I’ve discovered over time that not all the hybrids are hard-working and reliable. The most productiveof our crew is the Bovan’s Goldline which is one type of the basic brown hens available. These creatures are healthy birds with a wonderful work ethic and heaps of character to boot. They lay decent-sized eggs on the whole – and plenty of them. Then there are the more colourful hybrids that have been developed. These include the Heritage Skyline, a pretty bird with tawny-like feathers, a large showy comb and impressive tail feathers.
The camera-shy Heritage Skyline (backgroud, far right)
We picked up two of these birds what must be around four years ago from a breeder just over the border in Suffolk. We’d only wanted a couple more brown hens, but as if often the way when we stock up on chickens, we came away with another two – we couldn’t resist the prospect of the pale blue eggs they were said to lay, imagining them boxed up in among the buff coloured ones. These two birds turned out to be the flightiest, least friendly fowl we’ve ever come across and seemed to regard themselves as distinctly superior to the existing rabble. Needless to say, the pecking order soon put paid to that.
However, the most disappointing thing about these two is the fact that one laid pale-brown eggs and the other’s – a beautiful sky-blue – were distinctly thin on the ground. No doubt we’ve simply been unlucky and other Heritage Skyline birds are better performers, but after just one season, there were no eggs at all from the pair of them. So, essentially over the past three years they’ve been getting bed and board for free, while the others (apart from those in retirement who are welcome to a nice, quiet life after all their hard work) more than earn their keep. That is, until yesterday when James came back from the coop rather puzzled. After shutting the pophole, he opened up the nesting box lid as usual to collect the offerings and there in the third bay was a gigantic, torpedo-shaped pale-blue egg.
How long was that one brewing up? Three whole years and then an enormous offering! I know it’s rather ungrateful of me, but I think that one’s going to be enjoyed by the dogs on their breakfast at the weekend. Its odd shape and peculiar delivery I find somewhat unappetising! The old girl will, however, be rewarded with extra corn at the weekend – after all, it’s quite an achievement following an egg-free 36 months.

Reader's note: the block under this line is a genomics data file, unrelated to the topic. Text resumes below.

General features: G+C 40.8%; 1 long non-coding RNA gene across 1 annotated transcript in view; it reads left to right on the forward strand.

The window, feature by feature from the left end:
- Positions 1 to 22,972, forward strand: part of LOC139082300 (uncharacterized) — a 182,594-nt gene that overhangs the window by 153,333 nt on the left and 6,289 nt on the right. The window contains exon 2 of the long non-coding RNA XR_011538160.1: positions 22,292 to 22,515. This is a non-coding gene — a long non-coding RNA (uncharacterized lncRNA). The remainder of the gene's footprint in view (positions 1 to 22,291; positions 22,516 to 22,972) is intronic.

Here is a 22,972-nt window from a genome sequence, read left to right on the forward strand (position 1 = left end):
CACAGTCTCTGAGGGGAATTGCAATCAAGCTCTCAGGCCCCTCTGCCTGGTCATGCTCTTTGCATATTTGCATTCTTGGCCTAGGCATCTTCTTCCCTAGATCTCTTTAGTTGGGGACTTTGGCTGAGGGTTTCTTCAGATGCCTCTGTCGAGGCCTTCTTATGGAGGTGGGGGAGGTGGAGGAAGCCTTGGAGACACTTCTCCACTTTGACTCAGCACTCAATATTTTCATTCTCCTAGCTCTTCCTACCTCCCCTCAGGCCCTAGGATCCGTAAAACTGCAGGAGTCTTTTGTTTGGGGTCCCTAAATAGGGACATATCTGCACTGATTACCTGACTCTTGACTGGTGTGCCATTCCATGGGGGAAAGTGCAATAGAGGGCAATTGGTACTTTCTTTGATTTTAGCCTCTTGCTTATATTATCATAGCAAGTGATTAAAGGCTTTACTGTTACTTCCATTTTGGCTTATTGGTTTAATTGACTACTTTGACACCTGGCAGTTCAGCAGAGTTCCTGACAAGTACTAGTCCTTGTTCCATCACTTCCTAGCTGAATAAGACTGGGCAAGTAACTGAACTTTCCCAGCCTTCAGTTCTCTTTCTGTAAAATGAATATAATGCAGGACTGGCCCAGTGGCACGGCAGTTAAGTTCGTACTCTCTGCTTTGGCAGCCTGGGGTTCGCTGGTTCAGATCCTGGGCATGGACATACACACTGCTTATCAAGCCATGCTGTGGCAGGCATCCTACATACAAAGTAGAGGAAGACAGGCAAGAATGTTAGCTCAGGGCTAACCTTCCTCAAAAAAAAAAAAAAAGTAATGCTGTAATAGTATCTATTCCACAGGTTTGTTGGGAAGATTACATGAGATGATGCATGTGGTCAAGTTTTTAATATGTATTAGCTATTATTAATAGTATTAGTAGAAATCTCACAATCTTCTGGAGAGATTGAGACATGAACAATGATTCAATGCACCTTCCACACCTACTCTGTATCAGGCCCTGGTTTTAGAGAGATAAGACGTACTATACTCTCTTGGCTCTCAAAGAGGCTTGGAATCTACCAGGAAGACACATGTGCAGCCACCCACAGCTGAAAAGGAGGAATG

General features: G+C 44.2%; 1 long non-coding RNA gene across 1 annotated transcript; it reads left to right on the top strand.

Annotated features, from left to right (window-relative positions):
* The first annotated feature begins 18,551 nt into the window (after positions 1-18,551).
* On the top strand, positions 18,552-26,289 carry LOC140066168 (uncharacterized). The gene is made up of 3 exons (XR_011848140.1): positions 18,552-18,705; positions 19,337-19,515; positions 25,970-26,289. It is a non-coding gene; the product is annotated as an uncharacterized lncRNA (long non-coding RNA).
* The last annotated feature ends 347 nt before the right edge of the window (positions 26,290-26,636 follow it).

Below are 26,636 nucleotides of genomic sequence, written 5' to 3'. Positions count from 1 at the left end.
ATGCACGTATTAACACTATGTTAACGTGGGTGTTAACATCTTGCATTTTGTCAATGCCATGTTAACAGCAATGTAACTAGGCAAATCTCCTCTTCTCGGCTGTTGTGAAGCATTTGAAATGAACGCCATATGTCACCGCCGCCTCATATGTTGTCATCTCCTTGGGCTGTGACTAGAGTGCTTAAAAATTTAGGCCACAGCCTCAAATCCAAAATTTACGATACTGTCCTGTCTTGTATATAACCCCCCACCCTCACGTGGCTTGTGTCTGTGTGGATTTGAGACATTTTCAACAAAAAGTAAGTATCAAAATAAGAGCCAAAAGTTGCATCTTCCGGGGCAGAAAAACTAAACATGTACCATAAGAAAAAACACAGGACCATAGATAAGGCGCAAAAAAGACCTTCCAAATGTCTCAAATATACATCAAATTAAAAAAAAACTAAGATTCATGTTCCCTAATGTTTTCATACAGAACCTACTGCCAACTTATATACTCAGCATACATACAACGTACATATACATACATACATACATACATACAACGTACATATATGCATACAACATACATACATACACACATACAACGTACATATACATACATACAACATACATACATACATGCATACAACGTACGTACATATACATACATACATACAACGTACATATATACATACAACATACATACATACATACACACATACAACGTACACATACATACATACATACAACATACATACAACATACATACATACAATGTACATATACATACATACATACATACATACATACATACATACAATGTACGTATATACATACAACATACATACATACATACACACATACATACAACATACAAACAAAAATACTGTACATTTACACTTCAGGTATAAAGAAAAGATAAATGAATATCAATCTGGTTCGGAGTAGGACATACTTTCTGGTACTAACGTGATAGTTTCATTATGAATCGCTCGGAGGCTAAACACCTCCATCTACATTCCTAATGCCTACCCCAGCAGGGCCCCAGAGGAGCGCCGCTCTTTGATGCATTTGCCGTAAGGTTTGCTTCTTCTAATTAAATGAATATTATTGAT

It struck me the other day that we’ve some veteran birds in our midst. The oldest member of the flock by a good six months or so – she must be knocking on five years old – is the Black Rock, a fine-looking hen with stunning iridescent plumage that ranges from bright copper to emerald and ebony. Like a stellar older actress, she shows up the young ones’ lack of polish. She is in remarkably good condition – I type that touching henhouse wood- rarely has any ailments, diligently carrying on with her vital work of scratching around and eating, though whether she’s still laying or not, I’m not too sure. This is when a nestcam – though perhaps a little too new world and technological to be true to the ancient art of henkeeping – would be most helpful.
Then there’s Beady who, I’m slightly ashamed to admit, intimidates both James and I with the eye that gave her that name. She’s like an old colonel who doesn’t take any nonsense and gives us a darn good stare whenever we enter the run. See her twin aspects, as it were, below.
I think perhaps she is more akin to Dame Maggie Smith with her intimidating presence – definitely a rival for the role of the Dowager Countess in Downton Abbey.
The next generation of poultry starlets which includes the tiny brown hen that never grew up and continues to lay very tasty, albeit bantam-like mini, eggs. But it really is Audrey, named after the 1960s super-chic film star, who steals the limelight.
Housework has, historically, been unequally divided between the sexes – and you need only reach for the latest women’s magazine for findings of recent surveys on the perennial hot topic. And while I can’t claim the Smallholdings is a perfect example of feminist principles in this respect I do, however, believe matters balance out beyond our own home and in those of the hens.
We’ve two coops and runs: the large shed at the end of the garden by the willow beds where a gang of 16 hybrids reside and the smaller converted kennel nearer the house which belongs to just two birds: Mabel and Audrey. It’s generally James’s job to clean out the large flock’s residence and I tend to the pair of Araucanas’. This arrangement came about largely due to practicality. Being a touch taller than me, James found the smaller coop difficult to clean and would end up with backache. In the large hybrid shed there’s enough room to stand up so we took to our allotted houses and tasks happily enough.